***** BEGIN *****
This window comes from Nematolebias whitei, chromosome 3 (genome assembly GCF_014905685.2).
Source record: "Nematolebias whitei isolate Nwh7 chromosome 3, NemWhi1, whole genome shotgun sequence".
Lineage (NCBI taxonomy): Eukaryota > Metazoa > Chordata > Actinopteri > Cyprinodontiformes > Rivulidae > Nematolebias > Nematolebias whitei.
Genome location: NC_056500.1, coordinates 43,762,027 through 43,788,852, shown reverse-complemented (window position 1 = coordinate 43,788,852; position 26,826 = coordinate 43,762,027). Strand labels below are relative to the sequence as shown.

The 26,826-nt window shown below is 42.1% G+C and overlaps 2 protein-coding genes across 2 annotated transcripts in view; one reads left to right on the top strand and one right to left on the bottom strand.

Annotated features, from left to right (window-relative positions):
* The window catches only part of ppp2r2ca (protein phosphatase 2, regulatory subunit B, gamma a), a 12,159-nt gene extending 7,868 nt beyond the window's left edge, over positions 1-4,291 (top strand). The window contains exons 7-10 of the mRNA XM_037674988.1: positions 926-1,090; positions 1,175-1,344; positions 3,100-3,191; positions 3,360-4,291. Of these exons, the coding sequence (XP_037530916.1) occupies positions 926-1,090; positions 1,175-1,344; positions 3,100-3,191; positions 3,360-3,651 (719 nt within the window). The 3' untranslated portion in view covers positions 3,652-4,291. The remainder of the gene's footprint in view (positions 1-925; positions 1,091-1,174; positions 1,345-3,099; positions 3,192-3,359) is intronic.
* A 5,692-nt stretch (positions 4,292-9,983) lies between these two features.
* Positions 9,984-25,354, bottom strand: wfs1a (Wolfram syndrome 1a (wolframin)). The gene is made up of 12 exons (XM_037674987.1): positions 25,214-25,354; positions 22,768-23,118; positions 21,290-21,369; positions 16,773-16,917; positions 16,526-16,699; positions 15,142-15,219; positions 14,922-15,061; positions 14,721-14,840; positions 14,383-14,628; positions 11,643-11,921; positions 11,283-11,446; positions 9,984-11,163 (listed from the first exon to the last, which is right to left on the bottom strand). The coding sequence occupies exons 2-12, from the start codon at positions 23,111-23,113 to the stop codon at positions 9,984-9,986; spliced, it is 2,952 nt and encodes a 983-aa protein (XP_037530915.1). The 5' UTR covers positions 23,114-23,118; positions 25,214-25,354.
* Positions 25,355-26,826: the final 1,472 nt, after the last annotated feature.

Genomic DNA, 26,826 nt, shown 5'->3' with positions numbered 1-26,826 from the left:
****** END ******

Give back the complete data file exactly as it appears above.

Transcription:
This window comes from Nematolebias whitei, chromosome 3 (genome assembly GCF_014905685.2).
Source record: "Nematolebias whitei isolate Nwh7 chromosome 3, NemWhi1, whole genome shotgun sequence".
Lineage (NCBI taxonomy): Eukaryota > Metazoa > Chordata > Actinopteri > Cyprinodontiformes > Rivulidae > Nematolebias > Nematolebias whitei.
Genome location: NC_056500.1, coordinates 43,762,027 through 43,788,852, shown reverse-complemented (window position 1 = coordinate 43,788,852; position 26,826 = coordinate 43,762,027). Strand labels below are relative to the sequence as shown.

The 26,826-nt window shown below is 42.1% G+C and overlaps 2 protein-coding genes across 2 annotated transcripts in view; one reads left to right on the top strand and one right to left on the bottom strand.

Annotated features, from left to right (window-relative positions):
* The window catches only part of ppp2r2ca (protein phosphatase 2, regulatory subunit B, gamma a), a 12,159-nt gene extending 7,868 nt beyond the window's left edge, over positions 1-4,291 (top strand). The window contains exons 7-10 of the mRNA XM_037674988.1: positions 926-1,090; positions 1,175-1,344; positions 3,100-3,191; positions 3,360-4,291. Of these exons, the coding sequence (XP_037530916.1) occupies positions 926-1,090; positions 1,175-1,344; positions 3,100-3,191; positions 3,360-3,651 (719 nt within the window). The 3' untranslated portion in view covers positions 3,652-4,291. The remainder of the gene's footprint in view (positions 1-925; positions 1,091-1,174; positions 1,345-3,099; positions 3,192-3,359) is intronic.
* A 5,692-nt stretch (positions 4,292-9,983) lies between these two features.
* Positions 9,984-25,354, bottom strand: wfs1a (Wolfram syndrome 1a (wolframin)). The gene is made up of 12 exons (XM_037674987.1): positions 25,214-25,354; positions 22,768-23,118; positions 21,290-21,369; positions 16,773-16,917; positions 16,526-16,699; positions 15,142-15,219; positions 14,922-15,061; positions 14,721-14,840; positions 14,383-14,628; positions 11,643-11,921; positions 11,283-11,446; positions 9,984-11,163 (listed from the first exon to the last, which is right to left on the bottom strand). The coding sequence occupies exons 2-12, from the start codon at positions 23,111-23,113 to the stop codon at positions 9,984-9,986; spliced, it is 2,952 nt and encodes a 983-aa protein (XP_037530915.1). The 5' UTR covers positions 23,114-23,118; positions 25,214-25,354.
* Positions 25,355-26,826: the final 1,472 nt, after the last annotated feature.

Genomic DNA, 26,826 nt, shown 5'->3' with positions numbered 1-26,826 from the left: